Or, 5am meditations on that weird stabbing pain.*
You can try to self-actualize to be your best self until the cows come home, but all life really is is a constant recalibration of which everyday activities you can now do “wrong” such that they will cause you physical pain, paired with the ongoing effort of differentiating between “something is wrong with me and I should see a medical professional” and “I am X years old and sometimes things just hurt.”
- Ages 2-4: You might burst into tears because you wanted a banana and someone had the temerity to give you a banana, but physically, you are nigh-impervious. You can run into the pointy edge of a marble coffee table at full tilt with no physical repercussions, even if you take the full impact with your eyeball.
- Age 10: You can be injured if you are pushed out of a third-story window a la Brandon Stark in Games of Thrones, but there are no everyday activities that lead to injury.
- Age 14: The tipping point. It’s all downhill from here.
- Age 16: You can play a sport wrong.
- Age 23: You can have sex wrong.
- Age 28: You can pick up a fairly heavy object wrong.
- Age 33: You can do household chores wrong; in particular, you can vacuum wrong and/or make the bed wrong.
- Age 37: You can pick up a fairly light object wrong.
- Age 40: You can sleep wrong.
You can, of course, be injured at any stage of life by outside actors or forces, and illness respects no age bracket — these are just the milestones for accidental self-inflicted quotidian injury. And there is some range; personally, I have been sleeping wrong since the ripe old age of 22, because I’ve always been an overachiever.
Age 41, I have discovered, is the age at which it is possible to sit on a couch wrong. I’m not sure where things go from here and am forced to assume all humans aged 42 and older are in a constant state of something hurting for no good reason.
I might suggest that as we are all human and all trying our best to cope with our deteriorating meat sacks, a great thing to do is to have empathy for other humans and their meat sacks. Frankly, I think this also makes a sound political litmus test: Jill is on the bus, trying not to miss her stop while she figures out how worried to be about a sudden pain in her leg that could be a deadly blood clot but could also be the result of sitting with her legs crossed funny on the uncomfortable bus stop bench for too long. Is your policy proposal going to make Jill’s life easier, or harder?
- Affordable Care Act rollbacks: harder! At the very least, she might want to go to a doctor so she can definitively stop worrying about the deadly blood clot scenario and she might not have a job that offers good insurance, or any insurance, not that I have ever been this person and gone to the emergency room for that precise reason.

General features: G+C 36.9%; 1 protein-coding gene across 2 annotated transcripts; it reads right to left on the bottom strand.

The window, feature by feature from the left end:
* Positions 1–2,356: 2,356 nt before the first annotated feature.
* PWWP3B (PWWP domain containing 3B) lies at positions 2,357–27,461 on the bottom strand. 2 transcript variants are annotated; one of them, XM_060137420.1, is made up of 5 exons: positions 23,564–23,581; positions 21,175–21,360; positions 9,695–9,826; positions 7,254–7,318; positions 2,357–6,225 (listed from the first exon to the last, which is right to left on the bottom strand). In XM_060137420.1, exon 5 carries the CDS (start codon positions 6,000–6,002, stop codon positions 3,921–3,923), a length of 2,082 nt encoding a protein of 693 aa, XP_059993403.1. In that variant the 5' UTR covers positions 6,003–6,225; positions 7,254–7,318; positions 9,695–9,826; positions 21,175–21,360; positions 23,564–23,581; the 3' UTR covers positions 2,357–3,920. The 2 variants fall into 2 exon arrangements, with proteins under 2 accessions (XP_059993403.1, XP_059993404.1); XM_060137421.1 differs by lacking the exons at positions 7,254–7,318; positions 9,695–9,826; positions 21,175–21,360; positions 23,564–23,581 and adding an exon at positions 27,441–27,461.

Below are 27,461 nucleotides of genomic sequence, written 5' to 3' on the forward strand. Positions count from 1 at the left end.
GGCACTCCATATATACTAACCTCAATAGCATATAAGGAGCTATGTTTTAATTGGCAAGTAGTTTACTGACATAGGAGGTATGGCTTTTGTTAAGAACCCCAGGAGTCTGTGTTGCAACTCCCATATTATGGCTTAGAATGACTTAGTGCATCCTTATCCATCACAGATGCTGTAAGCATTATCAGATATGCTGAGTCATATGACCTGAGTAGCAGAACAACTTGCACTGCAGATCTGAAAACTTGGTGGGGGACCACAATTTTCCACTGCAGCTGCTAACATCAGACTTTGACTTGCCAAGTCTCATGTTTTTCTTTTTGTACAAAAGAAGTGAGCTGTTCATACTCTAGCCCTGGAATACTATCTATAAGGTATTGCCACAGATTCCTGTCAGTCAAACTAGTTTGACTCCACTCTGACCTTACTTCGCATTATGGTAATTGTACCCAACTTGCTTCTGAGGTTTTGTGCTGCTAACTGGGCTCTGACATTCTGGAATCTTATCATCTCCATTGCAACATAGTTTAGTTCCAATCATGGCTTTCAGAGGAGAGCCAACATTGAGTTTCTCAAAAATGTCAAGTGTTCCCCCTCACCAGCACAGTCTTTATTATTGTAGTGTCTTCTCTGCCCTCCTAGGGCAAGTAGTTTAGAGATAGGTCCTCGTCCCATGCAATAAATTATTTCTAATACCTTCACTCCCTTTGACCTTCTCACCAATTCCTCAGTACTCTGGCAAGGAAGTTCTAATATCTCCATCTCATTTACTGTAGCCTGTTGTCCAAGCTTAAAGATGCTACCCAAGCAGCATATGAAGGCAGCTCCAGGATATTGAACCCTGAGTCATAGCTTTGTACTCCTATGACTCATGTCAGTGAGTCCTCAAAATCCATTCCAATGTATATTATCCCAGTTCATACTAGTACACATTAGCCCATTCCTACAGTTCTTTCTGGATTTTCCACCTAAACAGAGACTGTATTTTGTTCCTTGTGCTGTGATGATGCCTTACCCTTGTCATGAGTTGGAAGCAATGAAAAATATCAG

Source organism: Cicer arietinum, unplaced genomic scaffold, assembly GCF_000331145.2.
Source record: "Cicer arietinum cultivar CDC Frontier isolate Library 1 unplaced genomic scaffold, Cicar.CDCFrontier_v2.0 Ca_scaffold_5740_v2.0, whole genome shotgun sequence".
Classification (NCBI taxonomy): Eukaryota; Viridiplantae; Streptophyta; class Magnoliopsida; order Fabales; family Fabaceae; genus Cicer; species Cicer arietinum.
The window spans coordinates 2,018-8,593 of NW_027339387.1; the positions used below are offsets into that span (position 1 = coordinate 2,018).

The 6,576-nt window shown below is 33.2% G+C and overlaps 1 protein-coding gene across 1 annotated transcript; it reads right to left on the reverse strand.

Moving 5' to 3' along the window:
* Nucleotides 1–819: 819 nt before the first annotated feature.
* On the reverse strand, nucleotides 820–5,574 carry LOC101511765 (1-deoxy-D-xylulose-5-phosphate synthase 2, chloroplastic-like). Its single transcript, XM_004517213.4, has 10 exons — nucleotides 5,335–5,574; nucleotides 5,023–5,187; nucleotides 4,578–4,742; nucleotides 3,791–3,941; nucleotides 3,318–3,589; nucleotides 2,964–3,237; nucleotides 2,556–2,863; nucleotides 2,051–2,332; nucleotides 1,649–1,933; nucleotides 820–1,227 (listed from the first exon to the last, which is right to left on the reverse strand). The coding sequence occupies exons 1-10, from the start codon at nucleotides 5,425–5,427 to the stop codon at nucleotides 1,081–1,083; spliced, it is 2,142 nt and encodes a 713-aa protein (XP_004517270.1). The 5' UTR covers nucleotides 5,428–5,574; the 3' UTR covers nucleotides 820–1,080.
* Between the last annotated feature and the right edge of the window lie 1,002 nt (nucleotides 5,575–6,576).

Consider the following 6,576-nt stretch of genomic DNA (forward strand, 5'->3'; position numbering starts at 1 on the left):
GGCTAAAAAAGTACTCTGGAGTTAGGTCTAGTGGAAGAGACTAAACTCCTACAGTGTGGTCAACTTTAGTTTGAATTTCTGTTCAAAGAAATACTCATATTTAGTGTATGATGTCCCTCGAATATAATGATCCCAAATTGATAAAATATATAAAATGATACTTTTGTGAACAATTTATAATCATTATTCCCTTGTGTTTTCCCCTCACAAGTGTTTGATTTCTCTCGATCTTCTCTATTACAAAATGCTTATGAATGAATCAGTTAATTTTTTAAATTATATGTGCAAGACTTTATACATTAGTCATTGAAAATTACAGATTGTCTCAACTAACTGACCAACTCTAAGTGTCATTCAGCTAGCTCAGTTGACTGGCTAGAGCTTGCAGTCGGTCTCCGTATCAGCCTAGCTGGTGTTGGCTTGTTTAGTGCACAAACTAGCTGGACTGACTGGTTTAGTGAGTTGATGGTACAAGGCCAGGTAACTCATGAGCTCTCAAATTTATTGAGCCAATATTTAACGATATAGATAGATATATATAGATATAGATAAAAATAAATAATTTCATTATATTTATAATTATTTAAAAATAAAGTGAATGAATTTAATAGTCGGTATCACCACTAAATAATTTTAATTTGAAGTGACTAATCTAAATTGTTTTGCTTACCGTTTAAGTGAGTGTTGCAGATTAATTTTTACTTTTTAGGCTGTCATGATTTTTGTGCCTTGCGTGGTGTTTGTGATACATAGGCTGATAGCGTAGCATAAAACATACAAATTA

- Stronger gun control laws: easier! Jill has enough to think about at the moment without worrying about how to deal with an active shooter at the TJMaxx.
- Defunding Planned Parenthood: harder! What if it is a deadly blood clot, god forbid, and she has to go off the pill because of the increased clotting risk? She’s gonna need to visit the gyno.
- Pharmaceutical advertising restrictions: easier! Ads suggesting that she talk to her doctor about whether Axibdia is right for her make her worry more about her probably-just-life-related pains, and if she misses her bus stop because she’s preoccupied about whether she should talk with her GP about Flyrbidal despite the increased risk of fatal ear wax buildup or fire bunions or disempowered spleen she won’t get to the DMV before closing time and if her license expires who’s gonna take grandpa to his bowling league on Thursday? Not her flaky sister Deb, that’s for damn sure.
This is why universal healthcare seems like such a no-brainer to me. Obviously, the system falls apart if the person in question is a very rich person, because very rich people have enough cash on hand to pay scientists to replace their ailing bodies with the bodies of poor people and/or robot bodies. But that’s a tiny sliver of the population, and we should be optimizing for the majority. So think about Jill, is all I’m saying, because aside from Jeff Bezos, we’re all Jill. And tell me if I should be worried about this weird pain in my right ribs.
* Update! Woke up this morning, stabbing pain is gone. Truly, bodies are nonsense.
I love your how your mind works, even if your body doesn’t. 😉
Weird nighttime stabbing pain in right ribs turned out to be my gallbladder. My favorite “am I dying or just old” moments, on the downhill slide to 40: Random ache in left shoulder. Oncoming heart attack, or slept funny? It’s like Russian roulette, but with body parts.
Ooh, I can worry about my gallbladder now instead of trying to remember where my appendix is.
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I’m sorry/you’re welcome! 😉
Worrying about worrying is the worst. So good to read you!
It’s been a while since I saw/read one of your posts. It’s good to see you, even if you aren’t feeling well.
“…forced to assume all humans aged 42 and older are in a constant state of something hurting for no good reason.”
I don’t mean to brag but once I sneezed wrong and that ended up in back surgery.
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YOU WIN. (Or lose. Unclear.)